The drain and source regions of the sensor field-effect transistor are connected to connection terminals 3, 3' consisting of conductive elements which are connected to said drain and source regions by connections extending through the chip 1. The features, and the procedures for making such connections through the chip will be described in detail herein below with reference to the drawing views.
The conductive elements 3, 3' may be "balloons" of Cu-Sn such as are used to make terminals for the so-called flip-chips.
With the above-described sensor, none of the complicated and cost-intensive photolithographic techniques is required for applying the membrane 2 onto the chip 1. The sensor packaging, moreover, is made far simpler.
CHEMFET sensors of the type described above may be conveniently utilized to make "intelligent sensors" by the hybrid circuit technology, wherein several CHEMFET sensors (each carrying a selective membrane toward a different chemical species) would be grouped on an isolating substrate provided with an appropriate network of interconnecting conductors, and possibly, circuitry and devices for processing the signals being output by the CHEMFET sensors.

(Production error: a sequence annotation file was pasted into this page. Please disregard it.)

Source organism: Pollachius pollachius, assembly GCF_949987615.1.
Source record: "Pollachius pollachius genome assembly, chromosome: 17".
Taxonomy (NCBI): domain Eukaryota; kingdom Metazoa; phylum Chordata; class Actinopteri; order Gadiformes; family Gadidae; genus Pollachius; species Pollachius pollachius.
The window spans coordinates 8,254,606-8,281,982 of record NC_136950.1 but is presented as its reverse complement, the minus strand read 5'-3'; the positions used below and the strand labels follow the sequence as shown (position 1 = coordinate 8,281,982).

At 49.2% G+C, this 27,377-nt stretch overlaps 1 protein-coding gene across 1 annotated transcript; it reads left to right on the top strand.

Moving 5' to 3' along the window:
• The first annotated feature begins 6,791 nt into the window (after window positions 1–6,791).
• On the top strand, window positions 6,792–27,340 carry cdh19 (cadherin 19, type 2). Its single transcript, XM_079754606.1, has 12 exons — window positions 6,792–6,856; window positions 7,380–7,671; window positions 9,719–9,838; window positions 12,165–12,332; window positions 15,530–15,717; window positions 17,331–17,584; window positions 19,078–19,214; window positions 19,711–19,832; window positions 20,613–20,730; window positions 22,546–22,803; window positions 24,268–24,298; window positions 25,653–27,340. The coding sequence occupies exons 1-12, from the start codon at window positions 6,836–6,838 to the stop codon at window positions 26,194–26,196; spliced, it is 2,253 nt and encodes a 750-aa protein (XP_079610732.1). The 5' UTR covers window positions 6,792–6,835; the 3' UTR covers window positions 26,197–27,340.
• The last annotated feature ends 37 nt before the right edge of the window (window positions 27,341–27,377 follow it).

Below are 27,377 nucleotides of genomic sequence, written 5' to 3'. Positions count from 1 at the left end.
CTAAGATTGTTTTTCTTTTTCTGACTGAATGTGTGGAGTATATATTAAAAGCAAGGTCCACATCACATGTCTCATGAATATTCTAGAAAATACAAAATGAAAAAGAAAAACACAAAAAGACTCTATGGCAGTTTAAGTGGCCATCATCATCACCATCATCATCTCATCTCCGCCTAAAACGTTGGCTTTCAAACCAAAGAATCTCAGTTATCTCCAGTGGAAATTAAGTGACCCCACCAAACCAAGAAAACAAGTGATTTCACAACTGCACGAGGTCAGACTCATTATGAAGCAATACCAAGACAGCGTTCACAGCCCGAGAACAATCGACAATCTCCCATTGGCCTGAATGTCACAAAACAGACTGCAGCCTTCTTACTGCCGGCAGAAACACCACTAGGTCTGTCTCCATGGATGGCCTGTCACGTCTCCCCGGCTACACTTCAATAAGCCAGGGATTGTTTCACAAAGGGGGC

A method of making a CHEMFET sensor according to the invention will be now described with reference to FIGS. 2 to 8.
Shown at 10 in FIG. 2 is a wafer of a semiconductor material (silicon) having a p-type conductivity, for example. That wafer would preferably have a suitable orientation of its crystallographic axes (1 1 0 ) to facilitate successive preferential chemical attacks along a perpendicular direction to the major faces of the wafer.